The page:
I appreciate your comments, however, we each can discern what is from the Lord and what is not. There is a sickness unto the Lord that He uses in our lives to fulfill his plan for us. In my case it was a time peace and faith and also a time of rest and healing. During that time I finished many of my writing projects hence my books being published. It was also a time in which my church ministered to my family and I in a very great way so they grew as well. So if I were to say that the cancer was a blessing many people may not understand it. But here is a truth that may or may not help you. I thought I knew how to give my people comfort when they were told they had cancer. However going through chemo and now experiencing its after effects has taught me how to not only identify with them but to prepare them for what they are facing and will face. It has opened many doors to ministry for me. So I hope you know that God has indeed healed me and blessed me and continues to do so. I at no time believed it was a Satanic attack, but simply another part of God’s plan for my life. But thank you for your kind words.

      • Well I will agree to disagree with you. I am in no mood for a debate I have enough of those in theology school but I can say that I am very happy to know that you are in deed in fact alive and well for yourself, your family, and for the ministry so you can continue to do the work that God has given you to do.

  • Sorry about the grammatical mistakes in my above post.
    Computer is acting gimpy.
    (That’s my story and I’m sticking to it.)

  • I think all these issues can be traced back to the Southern Baptistpractice of calling a singular pastor from the outside to essentially do. Amost (sometimes all) of the ministry the saints themselves should be doing. The pastor’s “job” is to equip the church for the work of ministry. really what’s happening is the church pays him to do it all so they won’t be bothered with it.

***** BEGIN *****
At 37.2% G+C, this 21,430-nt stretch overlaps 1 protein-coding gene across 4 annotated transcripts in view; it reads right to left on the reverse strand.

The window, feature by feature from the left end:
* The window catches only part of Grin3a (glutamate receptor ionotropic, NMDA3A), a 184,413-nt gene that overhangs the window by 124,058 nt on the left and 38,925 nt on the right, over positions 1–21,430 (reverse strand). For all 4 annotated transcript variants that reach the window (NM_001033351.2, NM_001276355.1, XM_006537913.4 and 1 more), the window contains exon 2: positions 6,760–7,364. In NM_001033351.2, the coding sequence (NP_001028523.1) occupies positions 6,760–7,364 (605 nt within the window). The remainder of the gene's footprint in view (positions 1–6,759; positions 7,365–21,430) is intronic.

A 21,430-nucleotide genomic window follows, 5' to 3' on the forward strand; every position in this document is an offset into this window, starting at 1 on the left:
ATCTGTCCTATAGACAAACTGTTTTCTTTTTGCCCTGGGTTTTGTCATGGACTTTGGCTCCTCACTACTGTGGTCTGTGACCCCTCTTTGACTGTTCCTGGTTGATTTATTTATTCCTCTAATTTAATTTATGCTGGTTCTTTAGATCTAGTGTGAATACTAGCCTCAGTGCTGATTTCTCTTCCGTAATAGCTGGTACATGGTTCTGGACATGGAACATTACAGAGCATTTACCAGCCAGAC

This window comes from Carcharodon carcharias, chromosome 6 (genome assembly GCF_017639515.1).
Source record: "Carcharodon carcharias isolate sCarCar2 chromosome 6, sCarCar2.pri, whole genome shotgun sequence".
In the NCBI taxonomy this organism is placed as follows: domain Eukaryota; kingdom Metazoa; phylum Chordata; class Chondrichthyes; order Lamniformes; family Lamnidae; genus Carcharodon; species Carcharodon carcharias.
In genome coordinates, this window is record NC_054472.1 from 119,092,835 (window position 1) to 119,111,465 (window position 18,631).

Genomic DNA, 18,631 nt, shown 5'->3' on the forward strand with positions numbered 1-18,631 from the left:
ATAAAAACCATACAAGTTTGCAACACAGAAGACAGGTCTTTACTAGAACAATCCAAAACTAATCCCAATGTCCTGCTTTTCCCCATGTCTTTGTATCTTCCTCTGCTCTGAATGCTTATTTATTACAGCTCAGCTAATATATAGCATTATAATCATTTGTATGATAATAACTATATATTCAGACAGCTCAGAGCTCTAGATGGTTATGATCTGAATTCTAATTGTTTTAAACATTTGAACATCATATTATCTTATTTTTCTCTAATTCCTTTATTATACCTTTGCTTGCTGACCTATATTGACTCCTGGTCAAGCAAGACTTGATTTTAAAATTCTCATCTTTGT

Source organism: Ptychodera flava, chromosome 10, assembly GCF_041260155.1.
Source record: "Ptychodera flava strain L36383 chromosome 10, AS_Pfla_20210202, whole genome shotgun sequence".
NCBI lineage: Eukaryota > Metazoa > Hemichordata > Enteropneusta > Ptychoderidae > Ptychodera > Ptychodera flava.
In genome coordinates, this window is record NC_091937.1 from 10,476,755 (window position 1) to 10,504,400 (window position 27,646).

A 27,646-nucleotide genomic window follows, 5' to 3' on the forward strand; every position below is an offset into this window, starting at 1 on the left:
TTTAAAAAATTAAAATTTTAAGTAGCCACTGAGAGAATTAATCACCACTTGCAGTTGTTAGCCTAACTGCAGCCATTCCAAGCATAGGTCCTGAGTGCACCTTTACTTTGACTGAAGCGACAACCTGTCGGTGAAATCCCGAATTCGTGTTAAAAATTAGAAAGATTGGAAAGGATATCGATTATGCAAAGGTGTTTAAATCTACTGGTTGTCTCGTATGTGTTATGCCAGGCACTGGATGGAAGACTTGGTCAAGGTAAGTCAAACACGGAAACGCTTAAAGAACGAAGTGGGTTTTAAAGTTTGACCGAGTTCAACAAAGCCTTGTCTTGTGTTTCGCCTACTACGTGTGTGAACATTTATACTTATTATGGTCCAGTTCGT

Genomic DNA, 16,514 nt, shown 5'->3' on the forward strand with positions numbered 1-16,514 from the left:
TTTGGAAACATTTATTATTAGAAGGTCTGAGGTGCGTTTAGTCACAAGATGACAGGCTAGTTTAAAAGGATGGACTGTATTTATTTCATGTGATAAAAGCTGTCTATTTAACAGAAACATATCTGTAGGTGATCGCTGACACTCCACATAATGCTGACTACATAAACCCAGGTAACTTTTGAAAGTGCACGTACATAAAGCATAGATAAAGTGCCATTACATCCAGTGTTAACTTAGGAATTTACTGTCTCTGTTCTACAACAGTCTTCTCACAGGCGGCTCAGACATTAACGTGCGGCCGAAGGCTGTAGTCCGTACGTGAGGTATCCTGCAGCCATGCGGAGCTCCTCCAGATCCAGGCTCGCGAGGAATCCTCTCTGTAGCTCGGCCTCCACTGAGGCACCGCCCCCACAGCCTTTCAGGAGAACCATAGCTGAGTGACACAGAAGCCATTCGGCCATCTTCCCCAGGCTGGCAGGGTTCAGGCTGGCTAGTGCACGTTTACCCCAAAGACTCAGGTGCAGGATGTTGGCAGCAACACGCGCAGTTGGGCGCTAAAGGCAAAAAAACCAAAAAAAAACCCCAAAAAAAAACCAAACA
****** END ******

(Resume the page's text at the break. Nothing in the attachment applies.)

It’d be interesting to hear the answers from a preaching pastor who has served alongside other elders. I can almost bet there’s not as much burn-out and regrets.

  • Entering the ministry later in life saved me from many of these pitfalls, although I considered the last one, Friendship, the most critical and also the toughest to succeed at.

    Two great resources taught me many things such as this beforehand, 1) Criswell’s Guidebook for Pastors and 2)The Pastor’s Primer by Os Hawkins.

    I was also privileged to be able to read one unpublished resource, “Letters to Matthew: Advice to a Young Pastor” by Wayne McDill which drive many of the struggles of early ministry deep down for me. I hope this resource is able to get published soon.

    • It is hard for Pastors to have friends because those who are true laborers in the vineyard will not go against God and to put it to you plainly a lot of these so called pastors are messing with their own sheep. So then the question becomes who can find a virtuous Pastor? I thank God that I am under a true and fruitful ministry where the Spirit of the Lord dwells and so does His Angels that satan does not get the victory.

  • Matt Svoboda says on

    Great list Dr. Ranier.

    I have only been a pastor for a year and a half and I can relate to most of these.

    I believe there is a disconnect in a lot of areas from what people are getting in seminary to what they need for pastoral leadership.

  • Carson Hilburn says on

    Failure to properly eat healthy, rest adequately, and exercise.

  • I can relate to 5 of the 7 regrets after 21 years in ministry. The two that plague me the most are the failure to share ministry and not enough time with family. I believe the lack of time with family can be directly traced to not sharing enough of the ministry. I forced my children and wife to make most of the sacrifice for ministry by doing life without me rather than calling on my church members to make their share of sacrifices for the ministry.

    But what’s done is done and I cannot get that time back. What I can do is recognize where I’ve failed and commit myself to doing ministry as God designed and redeem the time that I have left with the family God has given me.

  • This is a great list, Dr. Rainer. #4 has been troubling me a lot recently.

    I’ve also had some cause for hope, as I’ve seen some of the more popular evangelical pastors of recent strike a different chord on family-ministry balance than those like Billy Graham and Bill Bright who were so revered by previous generations. A piece I recently wrote comparing them: